Here you can find answers to frequently asked questions about donations, calculating emissions and our carbon offset projects. Select a topic to get started.
Consumption values: You can enter these precisely in our calculator, estimate them or measure them using various intermediate steps.
Emission factors: Each consumption value is multiplied by an emission factor, which in turn depends on emission source-specific factors such as the energy source. As far as possible, we only use factors from independent and internationally recognized databases and, if necessary, supplement these with our own conservatively calculated factors.
In order to measure the emitted CO₂ equivalents, we first define the system limits. This means deciding which emission sources are taken into account for the calculations and which are not. These limits can vary between the individual calculators, which leads to different results. In the case of mobility, for example, some calculators only consider emissions caused by the combustion of fuels. In order to present as complete a picture of mobility as possible, however, we have decided to also take into account the emissions produced by the provision of transport infrastructure.
Additional differences arise because different providers use different data sources for estimated consumption values and emission factors.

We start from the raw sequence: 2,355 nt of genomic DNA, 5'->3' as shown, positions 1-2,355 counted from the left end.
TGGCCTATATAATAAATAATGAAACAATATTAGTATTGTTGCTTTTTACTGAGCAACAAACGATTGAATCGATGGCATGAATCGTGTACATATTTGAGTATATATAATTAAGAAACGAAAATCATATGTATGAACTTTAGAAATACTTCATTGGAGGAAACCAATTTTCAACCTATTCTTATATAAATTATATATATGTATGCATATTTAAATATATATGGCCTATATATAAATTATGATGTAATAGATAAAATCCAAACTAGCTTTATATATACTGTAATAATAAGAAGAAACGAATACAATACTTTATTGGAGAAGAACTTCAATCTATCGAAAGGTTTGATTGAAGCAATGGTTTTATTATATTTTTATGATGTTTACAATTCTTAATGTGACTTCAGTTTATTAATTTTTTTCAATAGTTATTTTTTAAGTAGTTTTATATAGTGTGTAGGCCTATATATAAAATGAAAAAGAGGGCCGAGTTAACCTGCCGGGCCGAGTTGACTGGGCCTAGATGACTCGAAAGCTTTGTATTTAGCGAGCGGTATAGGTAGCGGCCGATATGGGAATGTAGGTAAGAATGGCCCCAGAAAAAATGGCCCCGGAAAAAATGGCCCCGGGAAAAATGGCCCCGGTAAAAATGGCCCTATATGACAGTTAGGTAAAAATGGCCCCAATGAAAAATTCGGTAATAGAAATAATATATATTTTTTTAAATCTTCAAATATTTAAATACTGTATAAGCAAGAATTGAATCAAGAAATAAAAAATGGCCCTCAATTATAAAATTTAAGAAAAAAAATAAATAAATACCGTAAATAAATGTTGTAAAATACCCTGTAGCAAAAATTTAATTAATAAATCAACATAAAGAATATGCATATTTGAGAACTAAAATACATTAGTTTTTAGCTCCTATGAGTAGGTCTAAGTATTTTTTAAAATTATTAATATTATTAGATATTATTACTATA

In principle, emission measurements can never be 100% accurate. However, we use emission factors from independent, recognised databases and can therefore ensure that the calculations are as accurate as possible. Unfortunately, these databases do not contain factors for all emission sources. We therefore make assumptions and derive emission factors for these emission sources. Although there may be inaccuracies, our many years of experience in calculating CO₂ balances ensure the best possible accuracy. Further uncertainties result from the options to enter estimated or exact values in the calculation. While the calculation with exact data provides very accurate results (depending on the quality of the data entered), an estimate uses average values which may differ from the actual data.
Yes, we take all greenhouse gases relevant for global warming into account: the so-called CO₂ equivalents. CO₂ equivalents form a summary of all greenhouse gases into one index. The greenhouse gases behave differently and therefore contribute to the greenhouse effect to different degrees. In addition, the gases remain in the atmosphere for different lengths of time. To compare theses different greenhouse gases and their impact on the atmosphere, they are expressed in CO₂ equivalents. The greenhouse gases are converted according to the "Global Warming Potential" defined in 2013 by the Intergovernmental Panel on Climate Change (IPCC), a United Nations panel of experts.